you wish you'd thought of it first Thursday, 18 June 2009 link
Ever used a torque wrench? It's a fairly simple device. You set it to a certain amount of torque (rotational force - which in this context, means "how tightly you can do up a bolt"), then use it to tighten a bolt. When you've applied the specific amount of torque (i.e. the bolt is precisely as tight as you want it - no more, no less) the head of the wrench starts to slip. So you can only apply up to a certain, appropriate amount of force when doing up a sensitive component.
Here's my solution to the anti-smacking debate.
One of the problems is that many people support the right of parents to administer mild smacks to their kids - these are probably the people who support the repeal of the "anti-smacking" law. Now, in point of fact the "anti-smacking" law just removes a particular legal defence from people accused of assaulting their children. That legal defence had previously been used by people who had beaten their kids with horsewhips, metal implements, and the like. Hence the cross-party initiative to remove this defence in cases where parents had clearly overstepped a line.
But the problem that a lot of people have with this is, where is that line? The examples touted by the pro-smacking crowd refer to parents giving children smacks across the back of the hand, of perhaps bent over for a spanking after particularly egregious cheek. A substantial proportion of the population wouldn't disagree with mild physical discipline of a child, but would have a problem with more serious assaults. But leaving it up to the individual parents has an obvious problem: people very seldom do things they regard as morally wrong, but someone's idea of what's reasonable may be drastically out of kilter (as in the case of the woman who regarded horsewhipping her son as a reasonably means of correction).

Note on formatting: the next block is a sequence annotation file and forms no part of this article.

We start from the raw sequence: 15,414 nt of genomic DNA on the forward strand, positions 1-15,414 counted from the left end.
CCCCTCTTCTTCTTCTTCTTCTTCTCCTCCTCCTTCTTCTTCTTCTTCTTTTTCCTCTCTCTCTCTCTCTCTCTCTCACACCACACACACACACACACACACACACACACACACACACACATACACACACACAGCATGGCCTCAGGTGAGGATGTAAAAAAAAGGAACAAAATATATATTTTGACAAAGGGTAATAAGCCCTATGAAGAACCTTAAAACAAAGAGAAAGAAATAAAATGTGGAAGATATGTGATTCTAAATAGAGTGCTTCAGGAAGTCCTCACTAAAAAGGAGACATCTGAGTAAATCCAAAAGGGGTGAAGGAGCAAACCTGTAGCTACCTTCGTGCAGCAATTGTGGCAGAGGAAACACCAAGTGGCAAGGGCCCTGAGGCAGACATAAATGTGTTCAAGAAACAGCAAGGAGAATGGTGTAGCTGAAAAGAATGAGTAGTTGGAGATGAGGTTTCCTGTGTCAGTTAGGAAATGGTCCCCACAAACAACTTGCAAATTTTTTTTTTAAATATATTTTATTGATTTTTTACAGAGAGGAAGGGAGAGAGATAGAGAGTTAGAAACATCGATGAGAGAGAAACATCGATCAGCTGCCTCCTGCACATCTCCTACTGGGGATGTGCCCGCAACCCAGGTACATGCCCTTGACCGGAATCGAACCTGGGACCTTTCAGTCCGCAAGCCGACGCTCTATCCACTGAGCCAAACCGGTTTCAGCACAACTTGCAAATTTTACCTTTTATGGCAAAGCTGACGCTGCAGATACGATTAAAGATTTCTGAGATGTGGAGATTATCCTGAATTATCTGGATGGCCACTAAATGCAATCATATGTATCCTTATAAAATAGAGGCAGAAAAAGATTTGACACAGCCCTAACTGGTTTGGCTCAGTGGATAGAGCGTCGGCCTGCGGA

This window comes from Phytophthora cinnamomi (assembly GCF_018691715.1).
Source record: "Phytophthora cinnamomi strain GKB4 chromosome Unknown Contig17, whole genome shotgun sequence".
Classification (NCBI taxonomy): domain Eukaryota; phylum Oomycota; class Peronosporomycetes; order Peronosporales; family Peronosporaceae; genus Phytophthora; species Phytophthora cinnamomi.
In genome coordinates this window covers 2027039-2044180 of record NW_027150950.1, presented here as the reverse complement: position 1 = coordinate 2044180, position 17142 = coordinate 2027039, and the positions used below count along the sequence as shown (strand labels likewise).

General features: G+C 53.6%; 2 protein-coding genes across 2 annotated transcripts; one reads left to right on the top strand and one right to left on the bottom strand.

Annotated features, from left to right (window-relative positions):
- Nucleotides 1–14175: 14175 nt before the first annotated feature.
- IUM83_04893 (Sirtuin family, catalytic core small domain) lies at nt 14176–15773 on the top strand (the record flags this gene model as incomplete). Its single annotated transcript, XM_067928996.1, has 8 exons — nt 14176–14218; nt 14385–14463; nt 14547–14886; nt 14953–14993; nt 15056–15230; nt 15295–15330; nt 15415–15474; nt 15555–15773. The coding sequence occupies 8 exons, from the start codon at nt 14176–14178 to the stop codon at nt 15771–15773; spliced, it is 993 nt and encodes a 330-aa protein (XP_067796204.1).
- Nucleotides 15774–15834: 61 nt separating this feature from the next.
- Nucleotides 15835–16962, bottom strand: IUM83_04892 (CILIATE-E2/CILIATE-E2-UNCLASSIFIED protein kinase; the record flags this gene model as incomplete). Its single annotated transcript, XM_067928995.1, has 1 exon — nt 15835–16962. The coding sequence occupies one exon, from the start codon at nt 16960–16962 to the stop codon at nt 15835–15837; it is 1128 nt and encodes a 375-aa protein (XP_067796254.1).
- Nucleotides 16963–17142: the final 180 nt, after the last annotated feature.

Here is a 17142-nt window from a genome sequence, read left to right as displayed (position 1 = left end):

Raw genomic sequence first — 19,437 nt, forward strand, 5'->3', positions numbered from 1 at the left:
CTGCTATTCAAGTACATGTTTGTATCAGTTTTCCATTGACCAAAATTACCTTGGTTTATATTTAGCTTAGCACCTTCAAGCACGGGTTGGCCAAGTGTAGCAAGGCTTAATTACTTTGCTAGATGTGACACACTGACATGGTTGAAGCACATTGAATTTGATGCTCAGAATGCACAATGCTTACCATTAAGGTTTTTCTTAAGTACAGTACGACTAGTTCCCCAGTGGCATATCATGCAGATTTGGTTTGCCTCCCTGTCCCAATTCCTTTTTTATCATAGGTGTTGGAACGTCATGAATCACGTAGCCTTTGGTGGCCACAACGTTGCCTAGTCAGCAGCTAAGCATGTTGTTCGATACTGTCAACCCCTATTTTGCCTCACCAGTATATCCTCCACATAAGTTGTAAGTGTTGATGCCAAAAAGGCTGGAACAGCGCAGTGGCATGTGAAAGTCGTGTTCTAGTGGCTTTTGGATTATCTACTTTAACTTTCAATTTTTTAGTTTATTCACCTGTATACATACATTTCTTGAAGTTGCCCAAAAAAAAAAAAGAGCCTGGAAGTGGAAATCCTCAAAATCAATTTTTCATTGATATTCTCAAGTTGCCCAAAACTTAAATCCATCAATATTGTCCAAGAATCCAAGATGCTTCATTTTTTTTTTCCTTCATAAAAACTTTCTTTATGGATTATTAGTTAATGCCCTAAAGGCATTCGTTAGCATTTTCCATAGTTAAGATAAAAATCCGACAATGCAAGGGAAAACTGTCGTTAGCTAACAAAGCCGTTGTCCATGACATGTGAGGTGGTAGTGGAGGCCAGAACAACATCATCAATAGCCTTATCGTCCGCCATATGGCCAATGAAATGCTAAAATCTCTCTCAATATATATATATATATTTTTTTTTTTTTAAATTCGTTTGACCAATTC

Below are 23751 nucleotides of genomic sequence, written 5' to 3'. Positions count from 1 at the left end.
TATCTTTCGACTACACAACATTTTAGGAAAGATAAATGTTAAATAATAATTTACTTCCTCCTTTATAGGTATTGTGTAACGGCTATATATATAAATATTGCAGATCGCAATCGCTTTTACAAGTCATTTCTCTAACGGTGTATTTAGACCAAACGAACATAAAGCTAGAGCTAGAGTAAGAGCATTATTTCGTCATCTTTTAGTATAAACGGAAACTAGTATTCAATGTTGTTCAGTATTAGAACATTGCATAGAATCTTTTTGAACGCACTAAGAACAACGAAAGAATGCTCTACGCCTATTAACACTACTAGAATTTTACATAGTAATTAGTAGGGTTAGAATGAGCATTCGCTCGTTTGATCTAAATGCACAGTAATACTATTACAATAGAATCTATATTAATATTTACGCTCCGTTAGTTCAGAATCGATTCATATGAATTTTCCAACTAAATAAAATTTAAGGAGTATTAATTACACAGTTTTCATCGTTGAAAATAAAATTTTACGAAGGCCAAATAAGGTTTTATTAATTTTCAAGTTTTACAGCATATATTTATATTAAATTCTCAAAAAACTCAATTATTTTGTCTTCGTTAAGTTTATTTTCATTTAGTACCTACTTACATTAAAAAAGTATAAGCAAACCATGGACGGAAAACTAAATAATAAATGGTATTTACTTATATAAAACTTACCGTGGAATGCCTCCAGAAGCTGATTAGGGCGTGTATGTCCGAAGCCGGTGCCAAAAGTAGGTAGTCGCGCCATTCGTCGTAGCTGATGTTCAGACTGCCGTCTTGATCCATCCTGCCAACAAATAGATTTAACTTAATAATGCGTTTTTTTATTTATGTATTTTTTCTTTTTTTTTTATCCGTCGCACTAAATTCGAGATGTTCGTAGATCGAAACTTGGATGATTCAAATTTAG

I propose a simple means of setting the "acceptable" line.
Just as a torque wrench lets you apply a certain amount of force (and no more!) to a bolt, we need a set of official Infant Punishment Sticks that are calibrated to break when struck with a particular force. Then we make it legal to beat your children with the appropriate stick. For example, you could have the Level 1 Chastiser, suitable for children under 2. This would allow a modicum of force, but would harmlessly snap as soon as you really get your arm moving. Thus, a parent could admonister the appropriate, legally sanctioned level of loving physical correction, secure in the knowledge that they weren't going over any lines. The level 2 chastiser could cover up to age 5, but be set to snap just as you started to breathe hard from the effort of the beating. And of course, for older and more impudent children, you'd need level 3, calibrated to last up until you start to produce little flecks of white foam at the corners of your mouth.
All sticks would be no thicker than your thumb, of course.
Think about it: we save $9 million from a pointless referendum, the youth of the nation becomes instantly more thoughtful and less cheeky, and we've created a valuable new industry making correction sticks. Plus, there's a flow-on effect in about 20 years when NZ becomes a worldwide centre of S&M porn. Win-win.